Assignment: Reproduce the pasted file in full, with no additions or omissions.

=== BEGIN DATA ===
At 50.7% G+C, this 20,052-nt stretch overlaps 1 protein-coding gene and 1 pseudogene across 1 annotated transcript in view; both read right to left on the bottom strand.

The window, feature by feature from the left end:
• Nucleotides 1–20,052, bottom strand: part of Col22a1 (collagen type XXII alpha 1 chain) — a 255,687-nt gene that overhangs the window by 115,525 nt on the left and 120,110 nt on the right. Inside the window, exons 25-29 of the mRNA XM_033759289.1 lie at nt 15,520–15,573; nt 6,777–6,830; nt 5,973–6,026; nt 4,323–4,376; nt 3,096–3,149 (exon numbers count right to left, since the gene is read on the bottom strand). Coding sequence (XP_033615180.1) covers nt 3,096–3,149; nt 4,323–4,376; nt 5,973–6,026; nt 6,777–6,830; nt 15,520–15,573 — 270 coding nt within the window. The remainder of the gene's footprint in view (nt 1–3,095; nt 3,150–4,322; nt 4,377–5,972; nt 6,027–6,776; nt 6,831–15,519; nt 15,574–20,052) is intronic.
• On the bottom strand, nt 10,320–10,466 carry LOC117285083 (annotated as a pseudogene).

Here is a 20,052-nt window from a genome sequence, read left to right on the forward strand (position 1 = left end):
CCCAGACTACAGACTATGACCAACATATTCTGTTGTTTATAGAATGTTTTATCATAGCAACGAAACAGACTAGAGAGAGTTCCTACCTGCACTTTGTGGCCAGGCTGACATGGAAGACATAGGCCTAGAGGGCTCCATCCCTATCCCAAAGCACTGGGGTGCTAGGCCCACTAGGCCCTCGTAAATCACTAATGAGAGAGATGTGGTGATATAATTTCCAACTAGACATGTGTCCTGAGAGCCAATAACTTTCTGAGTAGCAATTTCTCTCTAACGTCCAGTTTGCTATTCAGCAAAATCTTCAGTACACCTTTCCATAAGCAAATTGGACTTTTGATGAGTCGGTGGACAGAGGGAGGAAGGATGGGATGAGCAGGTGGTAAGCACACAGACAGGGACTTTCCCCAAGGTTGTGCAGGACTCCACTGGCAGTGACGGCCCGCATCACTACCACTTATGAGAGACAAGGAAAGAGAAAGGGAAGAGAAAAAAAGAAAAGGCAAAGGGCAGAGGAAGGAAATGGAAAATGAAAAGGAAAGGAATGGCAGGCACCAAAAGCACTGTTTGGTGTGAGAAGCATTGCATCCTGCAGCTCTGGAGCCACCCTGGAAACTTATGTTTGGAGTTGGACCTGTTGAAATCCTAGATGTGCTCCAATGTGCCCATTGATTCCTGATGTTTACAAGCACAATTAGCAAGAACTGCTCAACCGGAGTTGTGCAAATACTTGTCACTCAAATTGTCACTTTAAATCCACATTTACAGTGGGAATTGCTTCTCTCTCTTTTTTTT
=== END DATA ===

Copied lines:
At 50.7% G+C, this 20,052-nt stretch overlaps 1 protein-coding gene and 1 pseudogene across 1 annotated transcript in view; both read right to left on the bottom strand.

The window, feature by feature from the left end:
• Nucleotides 1–20,052, bottom strand: part of Col22a1 (collagen type XXII alpha 1 chain) — a 255,687-nt gene that overhangs the window by 115,525 nt on the left and 120,110 nt on the right. Inside the window, exons 25-29 of the mRNA XM_033759289.1 lie at nt 15,520–15,573; nt 6,777–6,830; nt 5,973–6,026; nt 4,323–4,376; nt 3,096–3,149 (exon numbers count right to left, since the gene is read on the bottom strand). Coding sequence (XP_033615180.1) covers nt 3,096–3,149; nt 4,323–4,376; nt 5,973–6,026; nt 6,777–6,830; nt 15,520–15,573 — 270 coding nt within the window. The remainder of the gene's footprint in view (nt 1–3,095; nt 3,150–4,322; nt 4,377–5,972; nt 6,027–6,776; nt 6,831–15,519; nt 15,574–20,052) is intronic.
• On the bottom strand, nt 10,320–10,466 carry LOC117285083 (annotated as a pseudogene).

Here is a 20,052-nt window from a genome sequence, read left to right on the forward strand (position 1 = left end):
CCCAGACTACAGACTATGACCAACATATTCTGTTGTTTATAGAATGTTTTATCATAGCAACGAAACAGACTAGAGAGAGTTCCTACCTGCACTTTGTGGCCAGGCTGACATGGAAGACATAGGCCTAGAGGGCTCCATCCCTATCCCAAAGCACTGGGGTGCTAGGCCCACTAGGCCCTCGTAAATCACTAATGAGAGAGATGTGGTGATATAATTTCCAACTAGACATGTGTCCTGAGAGCCAATAACTTTCTGAGTAGCAATTTCTCTCTAACGTCCAGTTTGCTATTCAGCAAAATCTTCAGTACACCTTTCCATAAGCAAATTGGACTTTTGATGAGTCGGTGGACAGAGGGAGGAAGGATGGGATGAGCAGGTGGTAAGCACACAGACAGGGACTTTCCCCAAGGTTGTGCAGGACTCCACTGGCAGTGACGGCCCGCATCACTACCACTTATGAGAGACAAGGAAAGAGAAAGGGAAGAGAAAAAAAGAAAAGGCAAAGGGCAGAGGAAGGAAATGGAAAATGAAAAGGAAAGGAATGGCAGGCACCAAAAGCACTGTTTGGTGTGAGAAGCATTGCATCCTGCAGCTCTGGAGCCACCCTGGAAACTTATGTTTGGAGTTGGACCTGTTGAAATCCTAGATGTGCTCCAATGTGCCCATTGATTCCTGATGTTTACAAGCACAATTAGCAAGAACTGCTCAACCGGAGTTGTGCAAATACTTGTCACTCAAATTGTCACTTTAAATCCACATTTACAGTGGGAATTGCTTCTCTCTCTTTTTTTT